In addition to not letting a numbness to reconstruction impair your assessment of whether or not the area is truly ready to host guests, Zak advises property managers now to be the resource. “Communicate with your owners, your guests, the media, the community, but most importantly, your team. Provide scripts and update as needed, depending on the status of your inventory. You must all be on the same page and tell the same story as accurately as possible.”
Mike Harrington, founder of Carolina Retreats, is in the midst of this process now in Topsail, NC. While the local businesses and government entities bounced back relatively quickly after Florence, home repairs remain ongoing. “Overall, everyone is taking it one step at a time with an eye toward being back at full strength by next spring,” he said. This time of year, most of the inquiries they get are no longer about area conditions, so now his company’s focus is on painting the right picture for the season ahead. “The vast majority of our guests understand the process, and we are only marketing properties at this time that we know will be in tip-top shape by the time the season rolls around.”
Harrington’s takeaway from Florence is about minimizing risk ahead of time. “While market diversification was always in the back of my mind, this has revealed a real case for not having all your eggs in one basket,” he said. “Since the storm, we have expanded to an adjacent market about an hour away through a couple of acquisitions. That market did not see anywhere near the damage Topsail Island saw during Florence. It goes to show that with hurricanes, which are our main natural threat, 30 to 40 miles between markets can have an enormous difference with potential damage. Our take, especially now, is that finding ways to spread inventory around through adjacent or semi-adjacent markets is a new reality in risk management for our business in the long run.”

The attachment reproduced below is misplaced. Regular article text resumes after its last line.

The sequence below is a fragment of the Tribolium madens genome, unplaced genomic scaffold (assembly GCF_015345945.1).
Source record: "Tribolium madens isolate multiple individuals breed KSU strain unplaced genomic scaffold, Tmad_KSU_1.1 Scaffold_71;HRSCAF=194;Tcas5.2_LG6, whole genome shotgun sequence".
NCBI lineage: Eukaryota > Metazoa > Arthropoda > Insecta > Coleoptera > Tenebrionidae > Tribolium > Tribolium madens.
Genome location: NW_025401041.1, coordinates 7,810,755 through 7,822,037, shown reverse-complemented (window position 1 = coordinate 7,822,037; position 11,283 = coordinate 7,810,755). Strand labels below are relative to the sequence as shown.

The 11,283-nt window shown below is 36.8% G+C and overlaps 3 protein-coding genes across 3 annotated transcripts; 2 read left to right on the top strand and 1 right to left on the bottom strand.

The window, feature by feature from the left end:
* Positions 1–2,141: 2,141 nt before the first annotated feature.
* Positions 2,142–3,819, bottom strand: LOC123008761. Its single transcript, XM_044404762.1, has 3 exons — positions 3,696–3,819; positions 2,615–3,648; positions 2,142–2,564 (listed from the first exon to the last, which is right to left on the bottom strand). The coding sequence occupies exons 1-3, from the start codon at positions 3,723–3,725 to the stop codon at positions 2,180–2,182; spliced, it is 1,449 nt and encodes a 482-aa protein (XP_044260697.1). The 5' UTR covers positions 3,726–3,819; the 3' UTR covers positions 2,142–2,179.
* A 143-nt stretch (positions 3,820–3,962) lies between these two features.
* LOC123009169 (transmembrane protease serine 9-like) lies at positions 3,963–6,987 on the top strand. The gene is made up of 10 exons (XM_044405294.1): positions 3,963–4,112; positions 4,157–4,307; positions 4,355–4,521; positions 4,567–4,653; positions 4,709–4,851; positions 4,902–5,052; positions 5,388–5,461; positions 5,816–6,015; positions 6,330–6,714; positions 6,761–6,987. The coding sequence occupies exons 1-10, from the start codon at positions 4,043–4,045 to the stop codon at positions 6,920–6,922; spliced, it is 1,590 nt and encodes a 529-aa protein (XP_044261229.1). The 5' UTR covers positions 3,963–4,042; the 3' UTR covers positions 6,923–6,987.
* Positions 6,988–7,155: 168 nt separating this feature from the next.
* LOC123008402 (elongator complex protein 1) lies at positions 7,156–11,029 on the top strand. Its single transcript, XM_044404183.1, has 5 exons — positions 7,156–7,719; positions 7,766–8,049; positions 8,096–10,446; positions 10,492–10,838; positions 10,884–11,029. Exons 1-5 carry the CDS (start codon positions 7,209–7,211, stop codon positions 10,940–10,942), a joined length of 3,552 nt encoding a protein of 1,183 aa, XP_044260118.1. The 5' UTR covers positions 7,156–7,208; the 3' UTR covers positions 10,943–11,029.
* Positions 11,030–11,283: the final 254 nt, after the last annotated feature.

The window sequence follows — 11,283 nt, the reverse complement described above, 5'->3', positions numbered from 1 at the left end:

For the team at Resort Vacation Properties of St. George Island, Hurricane Michael reinforced the importance and strength of their existing disaster response protocol, but also gave them an eye-opening look at how much worse the disaster could have been. “Hurricane Michael largely reinforced things we already knew and confirmed the importance of the disaster response protocols we have in place, but nothing we had in place would have been effective had the eye come 25 miles closer. We will be developing scaled responses based on strength and impact for our upcoming storm season,” Edwards said.